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Kelly Widens His Lead

Jerry Kelly continued his hot play on Saturday firing a three-under 69. His 13-under par 203 total has him leading by three strokes after 54 holes

Jerry Kelly, third-round leader at the Zurich Classic golf tournament

Kelly's short game has been the key. He's T-1 in both sand saves and greens in regulation.

April 25, 2009

NEW ORLEANS (AP) -- Jerry Kelly just wants to have fun.

Of course, even in New Orleans where he loves the great food and hot music, walking off with his third PGA Tour victory and the $1.1 million payday the Zurich Classic would provide would certainly up the fun factor.

"I'm going to try to have fun and see what happens," Kelly said after shooting a bogey-free 3-under 69 on Saturday to increase his lead to three strokes. "That's the key to my success when I come to a place like this. I have fun outside the ropes and inside the ropes."

Kelly, the 42-year-old Wisconsin player who won his two PGA Tour titles in 2002, has previously held or shared a three-shot lead after 54 holes six times in his career. Only one of those leads has led to a win -- the 2002 Sony Open. But this year 13 of the 16 players who have been up by three going into the final round have won.

"You know, I've got a swing that's not new, but it hasn't really been tested as much as I'd like to have it tested," said Kelly, who made two birdies on the front nine and one on the back. "That's because I haven't played well in the last few years."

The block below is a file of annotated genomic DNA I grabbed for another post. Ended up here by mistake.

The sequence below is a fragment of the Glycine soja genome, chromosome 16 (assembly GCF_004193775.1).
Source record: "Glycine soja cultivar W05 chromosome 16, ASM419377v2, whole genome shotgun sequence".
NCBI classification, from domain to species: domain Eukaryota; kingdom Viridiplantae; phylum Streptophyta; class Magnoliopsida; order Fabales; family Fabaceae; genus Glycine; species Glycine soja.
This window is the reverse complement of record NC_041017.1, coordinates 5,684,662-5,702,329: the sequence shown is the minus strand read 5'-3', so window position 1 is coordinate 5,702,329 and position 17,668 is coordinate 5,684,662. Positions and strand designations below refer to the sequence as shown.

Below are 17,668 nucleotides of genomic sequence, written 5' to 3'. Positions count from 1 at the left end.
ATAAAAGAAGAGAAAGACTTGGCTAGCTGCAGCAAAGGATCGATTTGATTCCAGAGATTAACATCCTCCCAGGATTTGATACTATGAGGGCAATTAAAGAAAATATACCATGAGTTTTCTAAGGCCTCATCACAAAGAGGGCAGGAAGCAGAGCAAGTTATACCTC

His only goal Saturday was to be comfortable, said Kelly, who withdrew from the Verizon Heritage last week because of the flu and a dislocated rib that caused severe back pain. "I'm not going to force shots."

When he got into trouble Saturday, Kelly said he "played smart." He credited that, and an improved, but not perfect swing with his spot at the top of the leaderboard.

Kelly had a 13-under 203 total at TPC Louisiana. He opened with rounds of 68 and 68.

Steve Marino made the strongest move of the day, using eight birdies to offset two bogeys and a double bogey. Marino moved to 11 under before a bogey on the par-5 18th dropped him to 10 under, still good enough to give him sole possession of second place.

"It came out real hot and went over the green," said Marino, who finished with a 68. "That's the last place you want to be. I ended up making six. But I played well all day, and I look forward to more."

Marino's best finish was a second last year at the Mayakoba Golf Classic.

Five players -- Rod Pampling (68), Aaron Watkins (69), Charles Howell III (70), John Rollins (71) and Charlie Wi (71) -- were tied for third at 9 under. Howell and Wi moved to 10 under, but both bogeyed No. 17.

Pampling got in trouble on 12 with a double bogey.

"Trust me, I wasn't very happy," Pampling said. "You know, hitting a 5-wood and the ball plugs, you're never too happy after that. But I'd been playing good. I hadn't made too many mistakes."

The tough Pete Dye-designed course, pin placement, and swirling wind that was made unpredictable by trees on the course, all contributed to problems, players said.

"It's very difficult with the wind conditions," said Wi, who had the first-round lead. "Especially on 17, you get it next to the water. And you make mistakes there."

David Toms (72) was 8 under along with Jeff Overton (68), Joe Ogilvie (69), Roland Thatcher (70), Rory Sabbatini (71), Kevin Stadler (71) and John Merrick (72).

"I wasn't making birdies and I got kind of behind," Toms said. "I needed to make some shots and play smart and play the golf course like you have to."

Stadler, who finished with a triple bogey, gained entry into the tournament as a Monday qualifier when he shot a 66 at the Bridges Golf Club in Bay St. Louis, Miss. Stadler is a conditional player after finishing 145th on last year's money list.

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